By Christopher Heine
Last year, some bloggers gave Whole Foods flak for marketing to Muslims. Now other brands are hoping for same
If bloggers want to blast Whole Foods Market again for promoting Quran-approved food during Ramadan, there’s a few niche CPG brands that might plea: “Could you mention us? Pretty please, with halal-certified sugar on top?”
Last year Whole Foods absorbed anti-Muslim ire from a handful of bloggers after launching a groundbreaking digital initiative with two-year-old Saffron Road. The partners had turned to the Web to pitch frozen halal entrees during the Muslim observance of Ramadan.
Not long after stirring up the blogosphere, the marketingbrouhaha caught fire on Facebook, Twitter and other social sites, culminating with Saffron Road chiefexecutive Adnan Durrani on CNN, decrying anti-Muslim sentiment while at the same time providing his brand invaluable exposure. Saffron Road enjoyed a 300 percent lift in sales during the 30-dayRamadan period compared to previous months. Since then, WholeFoods has gone from carrying four Saffron Road products to 30.
As a result, the companies have embarked on another online-offline marketing partnership for Ramadan 2012, which ends Aug. 18. And other retail chains such as Costco, Publix and Kroger also have given shelf space to Saffron Road for the holiday.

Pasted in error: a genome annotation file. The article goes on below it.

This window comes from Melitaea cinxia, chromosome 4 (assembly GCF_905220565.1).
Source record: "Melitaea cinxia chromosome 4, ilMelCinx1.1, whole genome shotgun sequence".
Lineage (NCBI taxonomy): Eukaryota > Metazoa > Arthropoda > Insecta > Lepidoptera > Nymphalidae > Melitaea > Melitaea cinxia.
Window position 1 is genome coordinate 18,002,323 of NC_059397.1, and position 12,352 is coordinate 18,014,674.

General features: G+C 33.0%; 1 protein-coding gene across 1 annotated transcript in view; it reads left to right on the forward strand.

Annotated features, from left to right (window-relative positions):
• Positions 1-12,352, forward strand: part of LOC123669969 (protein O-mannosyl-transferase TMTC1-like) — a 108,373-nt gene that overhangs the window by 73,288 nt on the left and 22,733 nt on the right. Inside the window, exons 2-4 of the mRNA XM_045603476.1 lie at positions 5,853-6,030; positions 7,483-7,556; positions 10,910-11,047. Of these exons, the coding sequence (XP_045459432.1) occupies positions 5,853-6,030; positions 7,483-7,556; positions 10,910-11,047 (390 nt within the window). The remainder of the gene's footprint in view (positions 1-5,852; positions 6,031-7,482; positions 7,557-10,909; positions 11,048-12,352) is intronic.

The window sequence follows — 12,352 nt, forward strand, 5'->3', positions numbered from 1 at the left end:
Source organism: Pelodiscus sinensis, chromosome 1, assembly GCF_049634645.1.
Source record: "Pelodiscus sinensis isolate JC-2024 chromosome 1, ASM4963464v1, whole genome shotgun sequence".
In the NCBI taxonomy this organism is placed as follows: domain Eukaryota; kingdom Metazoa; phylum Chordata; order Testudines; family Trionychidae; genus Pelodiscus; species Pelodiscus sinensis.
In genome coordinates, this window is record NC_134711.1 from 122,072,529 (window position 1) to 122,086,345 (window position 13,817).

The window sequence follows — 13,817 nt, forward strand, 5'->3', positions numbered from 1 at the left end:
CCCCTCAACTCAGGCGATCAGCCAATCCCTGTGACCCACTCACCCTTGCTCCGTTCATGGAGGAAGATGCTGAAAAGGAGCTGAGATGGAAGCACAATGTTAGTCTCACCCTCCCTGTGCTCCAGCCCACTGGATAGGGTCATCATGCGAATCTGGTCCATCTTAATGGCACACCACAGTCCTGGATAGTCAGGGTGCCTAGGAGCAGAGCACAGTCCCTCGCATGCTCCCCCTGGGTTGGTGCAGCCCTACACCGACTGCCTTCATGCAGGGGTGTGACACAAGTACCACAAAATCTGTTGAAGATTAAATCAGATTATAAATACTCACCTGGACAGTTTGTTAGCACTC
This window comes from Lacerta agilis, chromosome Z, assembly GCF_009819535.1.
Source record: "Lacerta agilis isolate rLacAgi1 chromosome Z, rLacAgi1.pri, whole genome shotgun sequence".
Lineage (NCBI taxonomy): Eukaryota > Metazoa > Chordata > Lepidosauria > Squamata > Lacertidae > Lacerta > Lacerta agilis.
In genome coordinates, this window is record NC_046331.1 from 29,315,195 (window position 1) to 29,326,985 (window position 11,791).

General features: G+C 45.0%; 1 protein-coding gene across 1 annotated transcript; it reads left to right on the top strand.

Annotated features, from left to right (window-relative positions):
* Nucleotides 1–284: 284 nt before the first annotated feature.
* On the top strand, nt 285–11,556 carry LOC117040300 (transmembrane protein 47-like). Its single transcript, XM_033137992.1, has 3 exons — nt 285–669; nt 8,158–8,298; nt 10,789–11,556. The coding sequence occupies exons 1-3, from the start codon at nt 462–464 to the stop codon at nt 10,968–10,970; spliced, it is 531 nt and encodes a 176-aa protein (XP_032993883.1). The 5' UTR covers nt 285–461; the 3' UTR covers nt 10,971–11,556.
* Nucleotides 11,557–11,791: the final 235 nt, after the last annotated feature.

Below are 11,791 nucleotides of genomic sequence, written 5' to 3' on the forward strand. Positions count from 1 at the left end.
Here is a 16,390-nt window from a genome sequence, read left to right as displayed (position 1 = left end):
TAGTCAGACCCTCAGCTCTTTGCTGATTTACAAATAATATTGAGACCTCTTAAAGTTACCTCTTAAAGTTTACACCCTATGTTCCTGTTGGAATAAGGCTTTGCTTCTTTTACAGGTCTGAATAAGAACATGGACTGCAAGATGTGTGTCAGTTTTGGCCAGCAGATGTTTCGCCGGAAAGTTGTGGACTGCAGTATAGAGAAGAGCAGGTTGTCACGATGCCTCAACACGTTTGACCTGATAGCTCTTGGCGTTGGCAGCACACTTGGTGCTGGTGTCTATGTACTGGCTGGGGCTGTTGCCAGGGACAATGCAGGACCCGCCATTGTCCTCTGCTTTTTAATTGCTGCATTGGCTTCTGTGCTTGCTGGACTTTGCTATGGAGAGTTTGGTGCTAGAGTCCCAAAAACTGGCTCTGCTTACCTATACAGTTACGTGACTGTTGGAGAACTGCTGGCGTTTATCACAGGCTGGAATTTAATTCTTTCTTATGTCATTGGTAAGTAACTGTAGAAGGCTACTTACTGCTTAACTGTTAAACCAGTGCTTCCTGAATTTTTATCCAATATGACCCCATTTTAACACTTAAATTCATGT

It’s not exactly how he envisioned putting Saffron Road on the map, but Durrani can thank the torches-and-pitchforks bloggers and other influencers for driving awareness of the specialty food’s product line.
“There are bloggers who make a living out of [bigoted] writing,” he said. “But this time, they got squashed by the other side. … It’s like jiu jitsu. Use the weight of the opponent to your advantage.”
Fouad Kallamni, co-founder of Mina Harissa, a startup that offers a halal-certified line of spicy sauces, said, “I wished it would have been us. What it did was throw a lot of gasoline on a little flame.”
Indeed, Kallamni and other halal purveyors hope to emulate Saffron Road’s success in this burgeoning sector.
According to the Islamic Food and Nutrition Council of America, the halal food market is growing by up to 15 percent annually and will exceed $20 billion by 2015. With that kind of money in play, brands are aiming to tap the Ramadan season—often by targeting niche content sites.
Retailer Midamar Halal is running display ads via My Halal Kitchen while paying to appear in emails going to IslamiCity’s list of 139,000 recipients. The Cedar Rapids, Iowa-based company forecasts a 30 percent sales lift during Ramadan. “Digital is a good way to engage our consumers and to reach 15- to 25-year-olds who may be thinking of eating halal in the future,” explained Sara Sayed, Midamar Halal’s marketing director.
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